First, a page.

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  • Bad Astronomer Phil Plait tells readers how the orbit of a newly-discovered object, like one of the newly found moons of Saturn, is calculated.
  • D-Brief looks at the import of observations of the young HD 163296 system, where gas has been detected flowing onto young planets. Is this where atmospheres come from?
  • Gizmodo notes the recent claim by Google to have achieved a quantum computing milestone.
  • JSTOR Daily looks at how, in the early 20th century, old unpaved country roads gave way to modern ones.
  • The LRB Blog looks at the latest on Brexit and British politics.
  • Marginal Revolution notes an article arguing Airbnb has helped undermine trust even in Himalayan villages.
  • The NYR Daily looks at a landmark exhibition of the works of William Blake at the Tate Britain.
  • Rocky Planet shows how the hyper-precise records of ice cores can be used to identify not just the existence but the locations of volcanic eruptions.
  • Starts With A Bang’s Ethan Siegel looks at a newly-founded mysterious dark ancient massive galaxy that may have insights on the processes of the wider universe.
  • Window on Eurasia looks at a UN report examining how Russia, occupying Crimea, has promoted demographic transformations.
  • Arnold Zwicky tells of his experiences with OUTiL, an organization he helped form in 1991 that brought together out linguists.

[BLOG] Some Wednesday links

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  • Bad Astronomer Phil Plait looks at the dusty spiral of galaxy M81, here.
  • Crooked Timber reacts positively to the Astra Taylor short film What Is Democracy?
  • D-Brief notes that, in the South Atlantic, one humpback whale population has grown from 440 individuals to 25 thousand, nearly completing its recovery from whaling-era lows.
  • Dangerous Minds looks at The Iguanas, first band of Iggy Pop.
  • The Dragon’s Tales looks at consideration in South Korea at building an aircraft carrier.
  • Todd Schoepflin at the Everyday Sociology Blog looks at the division of labour within his family.
  • Far Outliers looks at 17th century clashes between England and Barbary Pirates.
  • JSTOR Daily looks at how antibiotics are getting everywhere, contaminating food chains worldwide.
  • Victor Mair at Language Log looks at the evidence not only for an ancient Greek presence in Central Asia, but for these Greeks’ contact with China.
  • Dan Nexon at Lawyers, Guns and Money notes that the attempt by Trump to get Ukraine to spy on his enemies was driven by what Russia and Hungary alleged about corruption in Ukraine.
  • The LRB Blog looks at the transnational criminal network of the Hernandez brothers in Honduras, a source of a refugee diaspora.
  • Marginal Revolution shares an argument suggesting that marriage is useful for, among other things, encouraging integration between genders.
  • Sean Marshall looks at how the death of the Shoppers World in Brampton heralds a new urbanist push in that city.
  • At the NYR Daily, Helen Joyce talks of her therapeutic experiences with psychedelic drugs.
  • Drew Rowsome reviews the Toronto play The Particulars.
  • Starts With A Bang’s Ethan Siegel considers if inflation came before, or after, the Big Bang.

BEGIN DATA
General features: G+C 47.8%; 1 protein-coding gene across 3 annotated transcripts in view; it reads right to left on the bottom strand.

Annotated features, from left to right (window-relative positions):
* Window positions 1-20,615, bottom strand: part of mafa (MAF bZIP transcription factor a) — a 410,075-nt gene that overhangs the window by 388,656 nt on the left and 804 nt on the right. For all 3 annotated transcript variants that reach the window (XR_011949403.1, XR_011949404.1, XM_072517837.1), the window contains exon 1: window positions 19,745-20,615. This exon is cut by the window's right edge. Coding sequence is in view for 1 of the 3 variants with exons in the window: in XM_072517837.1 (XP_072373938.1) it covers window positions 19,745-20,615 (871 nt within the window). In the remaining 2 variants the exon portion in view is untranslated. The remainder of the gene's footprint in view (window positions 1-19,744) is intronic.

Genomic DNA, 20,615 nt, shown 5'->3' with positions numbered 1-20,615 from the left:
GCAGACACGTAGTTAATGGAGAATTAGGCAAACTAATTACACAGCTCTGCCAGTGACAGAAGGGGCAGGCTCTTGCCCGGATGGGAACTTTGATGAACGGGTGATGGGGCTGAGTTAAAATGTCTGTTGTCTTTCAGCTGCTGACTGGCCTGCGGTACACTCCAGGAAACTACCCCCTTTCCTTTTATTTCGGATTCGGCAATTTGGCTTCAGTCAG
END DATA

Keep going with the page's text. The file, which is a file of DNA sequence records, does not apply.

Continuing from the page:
• John Scalzi at Whatever has a short discussion about Marvel films that concludes they are perfectly valid.
  • Window on Eurasia suggests that central Ukraine has emerged as a political force in post-1914 Ukraine.
  • Arnold Zwicky considers the Indian pickle.

[BLOG] Some Tuesday links

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  • Bad Astronomer Phil Plait notes a study suggesting the Milky Way Galaxy took many of its current satellite galaxies from another, smaller one.
  • The Broadside Blog’s Caitlin Kelly talks of the importance of having dreams.
  • Centauri Dreams shares a study explaining how the debris polluting the atmospheres of white dwarfs reveals much about exoplanet chemistry.
  • D-Brief notes that the intense radiation of Jupiter would not destroy potential traces of subsurface life on the surface of Europa.
  • Dangerous Minds looks at the strange musical career of Vader Abraham, fan of the Smurfs and of the Weepuls.
  • Aneesa Bodiat at JSTOR Daily writes about how the early Muslim woman of Haajar inspires her as a Muslim.
  • Erik Loomis at Lawyers, Guns and Money notes how an influx of American guns destabilizes Mexico.
  • The LRB Blog looks at the American abandonment of the Kurds of Syria.
  • Marginal Revolution notes how many mass protests are driven by consumer complaints.
  • The NYR Daily has an interview with EU chief Brexit negotiator Guy Verhofstadt, on the future of sovereignty.
  • Strange Company looks at the Dead Pig War between the US and the UK on San Juan Island in 1859.
  • Towleroad features the defense of Frank Ocean of his PrEP+ club night and the release of his new music.
  • Understanding Society looks at the sociology of norms.
  • Window on Eurasia suggests Russia and Ukraine each have an interest in the Donbass being a frozen conflict.
  • Arnold Zwicky looks at the weird masculinity of the pink jock.

[URBAN NOTE] Five Toronto links: Toronto Queer Theatre Festival, Junction, Shevchenko, 1926, suicide

  • Drew Rowsome reviews the offerings at the Toronto Queer Theatre Festival, here.
  • blogTO notes the displeasure of the Junction at the removal of a wooden train platform, become a community hub, for condo construction.
  • Bloor West Village, blogTO notes, hosts a museum–newly reopened in a new location–devoted to the poetry of Taras Shevchenko.
  • Jamie Bradburn looks at vintage Toronto ads, these from the parties contending 1926 federal election.
  • In this long-form CBC feature, Ioanna Roumeliotis writes about the new things the TTC is doing to try to prevent suicides on the subway tracks.